Community Fund for Sandy Recovery

"No one is here. Not city, state or federal agencies. Not the Red Cross. People are desperate and knocking on our doors," was a common refrain North Star Fund heard in the immediate aftermath of Hurricane Sandy from grantee leaders seeking basic information for poor, working class, immigrant, elderly, public housing, and disabled New Yorkers who were trapped in homes without power, water, or basic supplies. Within 24 hours, it was clear that the immediate response to the storm was being handled by community-based organizations at the neighborhood level.

North Star Fund established the Grassroots Hurricane Relief Fund to help the most vulnerable communities recover. Within 36 hours of the storm, North Star fund began fielding calls from grantee partners and determining a grantmaking strategy. In total, North Star Fund made 41 grants from November 12, 2012 to March 31, 2014 in the amount of $397,400 to 37 groups in New York City, New Jersey, and Long Island.

The fund then transitioned to become the Community Fund for Sandy Recovery to ensure that grassroots advocates from neglected communities have a say in how the $50 billion in federal aid and nearly $300 million in city dollars are spent to address the environmental and social justice issues that the hurricane brought to the fore.

These funds are unique in prioritizing organizations led by communities most affected by injustice. For example, in Chinatown and the Lower East Side, CAAAV, an organization working with low-income Asian immigrants and refugees, immediately set up an ad-hoc relief center offering critical resources--from phone charging services to diaper distribution--for hundreds of affected residents.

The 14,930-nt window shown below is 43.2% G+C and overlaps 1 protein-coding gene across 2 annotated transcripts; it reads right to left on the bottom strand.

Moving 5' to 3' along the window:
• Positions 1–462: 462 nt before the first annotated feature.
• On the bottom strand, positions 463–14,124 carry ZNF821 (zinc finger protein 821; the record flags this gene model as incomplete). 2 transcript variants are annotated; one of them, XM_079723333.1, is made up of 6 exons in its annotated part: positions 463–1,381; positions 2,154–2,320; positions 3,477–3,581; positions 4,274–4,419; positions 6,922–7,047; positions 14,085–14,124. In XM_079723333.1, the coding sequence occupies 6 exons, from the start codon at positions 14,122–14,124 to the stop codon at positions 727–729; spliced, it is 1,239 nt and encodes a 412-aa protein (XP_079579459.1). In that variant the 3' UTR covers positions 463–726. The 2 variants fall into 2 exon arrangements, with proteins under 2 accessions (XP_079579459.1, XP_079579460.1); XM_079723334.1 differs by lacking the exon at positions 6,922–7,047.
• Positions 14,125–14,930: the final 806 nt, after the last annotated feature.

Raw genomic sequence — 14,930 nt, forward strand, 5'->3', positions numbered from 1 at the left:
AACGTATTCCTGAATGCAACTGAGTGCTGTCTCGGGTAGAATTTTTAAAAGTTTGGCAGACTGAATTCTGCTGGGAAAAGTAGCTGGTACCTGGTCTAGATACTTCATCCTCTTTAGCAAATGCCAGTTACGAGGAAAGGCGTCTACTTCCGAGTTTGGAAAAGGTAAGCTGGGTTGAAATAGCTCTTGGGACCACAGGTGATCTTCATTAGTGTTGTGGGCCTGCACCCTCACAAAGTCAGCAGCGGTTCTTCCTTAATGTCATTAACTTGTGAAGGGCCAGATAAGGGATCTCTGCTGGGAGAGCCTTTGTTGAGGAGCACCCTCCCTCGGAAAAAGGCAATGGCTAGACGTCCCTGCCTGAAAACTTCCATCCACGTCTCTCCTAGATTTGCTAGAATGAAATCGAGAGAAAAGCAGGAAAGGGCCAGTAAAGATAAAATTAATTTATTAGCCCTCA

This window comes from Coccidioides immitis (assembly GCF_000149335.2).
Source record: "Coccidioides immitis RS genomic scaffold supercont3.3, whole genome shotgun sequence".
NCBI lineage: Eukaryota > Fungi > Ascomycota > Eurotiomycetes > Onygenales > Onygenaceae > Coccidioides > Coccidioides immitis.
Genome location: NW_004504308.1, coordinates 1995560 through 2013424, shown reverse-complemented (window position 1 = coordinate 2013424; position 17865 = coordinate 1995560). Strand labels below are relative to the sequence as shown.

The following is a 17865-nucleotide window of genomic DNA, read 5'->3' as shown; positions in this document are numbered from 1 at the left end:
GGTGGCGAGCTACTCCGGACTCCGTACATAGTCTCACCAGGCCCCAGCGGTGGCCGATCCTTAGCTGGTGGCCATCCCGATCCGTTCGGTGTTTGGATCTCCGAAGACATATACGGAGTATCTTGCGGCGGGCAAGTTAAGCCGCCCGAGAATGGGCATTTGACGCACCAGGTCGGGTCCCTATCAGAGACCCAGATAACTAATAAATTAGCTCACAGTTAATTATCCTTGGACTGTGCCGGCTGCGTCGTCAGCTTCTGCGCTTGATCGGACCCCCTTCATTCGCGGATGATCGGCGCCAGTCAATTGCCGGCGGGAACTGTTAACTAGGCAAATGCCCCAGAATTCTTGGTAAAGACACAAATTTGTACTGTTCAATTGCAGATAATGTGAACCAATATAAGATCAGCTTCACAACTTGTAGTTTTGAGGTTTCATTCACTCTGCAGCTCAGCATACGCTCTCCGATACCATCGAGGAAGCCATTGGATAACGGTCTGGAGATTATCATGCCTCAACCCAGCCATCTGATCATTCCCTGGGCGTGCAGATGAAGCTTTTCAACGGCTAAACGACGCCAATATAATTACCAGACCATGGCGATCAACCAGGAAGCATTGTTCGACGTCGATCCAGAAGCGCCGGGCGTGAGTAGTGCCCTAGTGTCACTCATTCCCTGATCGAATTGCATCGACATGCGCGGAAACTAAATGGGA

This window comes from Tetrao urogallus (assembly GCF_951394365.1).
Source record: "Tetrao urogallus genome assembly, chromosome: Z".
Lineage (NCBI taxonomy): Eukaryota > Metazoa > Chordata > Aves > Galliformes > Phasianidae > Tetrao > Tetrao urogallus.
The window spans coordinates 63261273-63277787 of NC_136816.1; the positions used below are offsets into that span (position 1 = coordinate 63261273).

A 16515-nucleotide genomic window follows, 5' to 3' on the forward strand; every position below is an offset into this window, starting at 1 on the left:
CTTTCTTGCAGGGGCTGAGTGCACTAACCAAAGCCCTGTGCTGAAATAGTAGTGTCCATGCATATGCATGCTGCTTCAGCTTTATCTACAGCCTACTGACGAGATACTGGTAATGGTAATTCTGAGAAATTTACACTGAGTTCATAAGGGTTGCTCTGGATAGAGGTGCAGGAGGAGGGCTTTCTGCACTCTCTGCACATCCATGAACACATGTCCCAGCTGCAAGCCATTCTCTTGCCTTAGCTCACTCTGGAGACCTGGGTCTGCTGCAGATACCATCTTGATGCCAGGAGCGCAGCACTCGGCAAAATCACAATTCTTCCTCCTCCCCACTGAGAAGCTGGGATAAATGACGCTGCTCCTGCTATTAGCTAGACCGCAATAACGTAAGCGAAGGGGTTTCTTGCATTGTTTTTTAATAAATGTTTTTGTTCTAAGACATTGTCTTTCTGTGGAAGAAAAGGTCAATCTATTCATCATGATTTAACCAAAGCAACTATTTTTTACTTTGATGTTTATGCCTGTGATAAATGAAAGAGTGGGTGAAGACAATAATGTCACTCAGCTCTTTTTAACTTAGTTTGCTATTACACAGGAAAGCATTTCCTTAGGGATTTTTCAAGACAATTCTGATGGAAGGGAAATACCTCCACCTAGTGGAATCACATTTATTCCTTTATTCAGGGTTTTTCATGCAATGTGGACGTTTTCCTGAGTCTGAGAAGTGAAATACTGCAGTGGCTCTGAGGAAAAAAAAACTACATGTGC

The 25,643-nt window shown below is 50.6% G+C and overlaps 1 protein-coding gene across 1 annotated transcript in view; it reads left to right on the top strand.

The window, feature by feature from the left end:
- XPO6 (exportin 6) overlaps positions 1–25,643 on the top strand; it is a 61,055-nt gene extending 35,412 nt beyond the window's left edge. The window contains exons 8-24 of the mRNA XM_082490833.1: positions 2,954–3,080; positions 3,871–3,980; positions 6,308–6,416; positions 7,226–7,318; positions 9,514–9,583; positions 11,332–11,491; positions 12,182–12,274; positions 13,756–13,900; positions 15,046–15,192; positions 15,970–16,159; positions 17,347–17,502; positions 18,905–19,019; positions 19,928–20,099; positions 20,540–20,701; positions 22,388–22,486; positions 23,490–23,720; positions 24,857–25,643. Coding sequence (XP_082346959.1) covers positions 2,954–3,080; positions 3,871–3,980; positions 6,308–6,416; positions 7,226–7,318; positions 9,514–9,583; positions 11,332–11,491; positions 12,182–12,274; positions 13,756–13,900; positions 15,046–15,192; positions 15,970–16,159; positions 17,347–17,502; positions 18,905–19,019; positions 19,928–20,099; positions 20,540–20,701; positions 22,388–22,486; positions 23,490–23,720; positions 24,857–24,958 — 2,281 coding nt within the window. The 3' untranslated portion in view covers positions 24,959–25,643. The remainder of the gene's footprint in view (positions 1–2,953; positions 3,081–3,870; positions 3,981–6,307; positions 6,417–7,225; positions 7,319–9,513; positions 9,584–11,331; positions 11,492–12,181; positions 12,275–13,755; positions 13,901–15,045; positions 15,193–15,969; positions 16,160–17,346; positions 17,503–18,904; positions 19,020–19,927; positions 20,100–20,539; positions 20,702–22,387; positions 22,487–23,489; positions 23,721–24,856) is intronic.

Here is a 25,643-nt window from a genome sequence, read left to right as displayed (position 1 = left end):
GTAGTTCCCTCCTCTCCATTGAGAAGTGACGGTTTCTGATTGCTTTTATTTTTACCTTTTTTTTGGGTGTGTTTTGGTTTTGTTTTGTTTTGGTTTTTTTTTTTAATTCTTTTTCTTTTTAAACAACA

While most of Manhattan was back to normal within a week, 19,000 homes and small businesses in the Rockaways were still without power. Faith in New York, an interfaith, multicultural federation of Queens-based congregations working to improve public policies for low-income immigrants and communities of color, purchased generators to convert homes into community heating centers, and pumped water from flooded basements.

Strategically focusing on groups experiencing significant barriers to resources, North Star Fund made multiple grants to organizations working through the National Day Laborer Organizing Network. The Workers Justice Project in Brooklyn saw their trailer, which served as a vital hiring center, get washed out into New York Harbor.

After the storm, other funders have looked to North Star Fund for leadership. In January 2013, North Star Fund led a site visit and briefing with over 40 participants to Staten Island and Brooklyn. Attendees of the tour were representatives from large private foundations as well as individuals seeking first-hand knowledge of how to best allocate their resources in relief funding.

Then, in partnership with Atlantic Philanthropies, North Star Fund provided a $150,000 grant to the Alliance for a Just Rebuilding (AJR), a coalition of community organizing groups focused on finding ways to ensure that low-income communities--predominantly communities of color--receive fair allocation of the $50.5 billion federal recovery funds. AJR was instrumental in getting the new de Blasio administration to pay attention to post-Sandy issues, leading to a complete overhaul of the city’s Build it Back program in March, 2014. During that time, North Star Fund’s Executive Director, Hugh Hogan, co-authored an op-ed in City and State with AJR’s Nathalie Alegre.

With additional funds from the Overbrook Foundation and the Edith A. and Herbert L. Lehman Foundation, North Star Fund commissioned a report by researcher Lisa Cowan to analyze the community-led response to Sandy, recommend ways to improve collaboration between public and private groups, and better allocate federal and philanthropic dollars. The report, From the Edge of Disaster: How Activists and Insiders Can Use the Lessons of Hurricane Sandy to Make the City Safer, was officially released at a funder briefing in July, 2014, at The Rockefeller Foundation. On that same day, North Star Fund released a brochure about our Sandy-related grantmaking, entitled Back From Disaster: North Star Fund's Response to Sandy.

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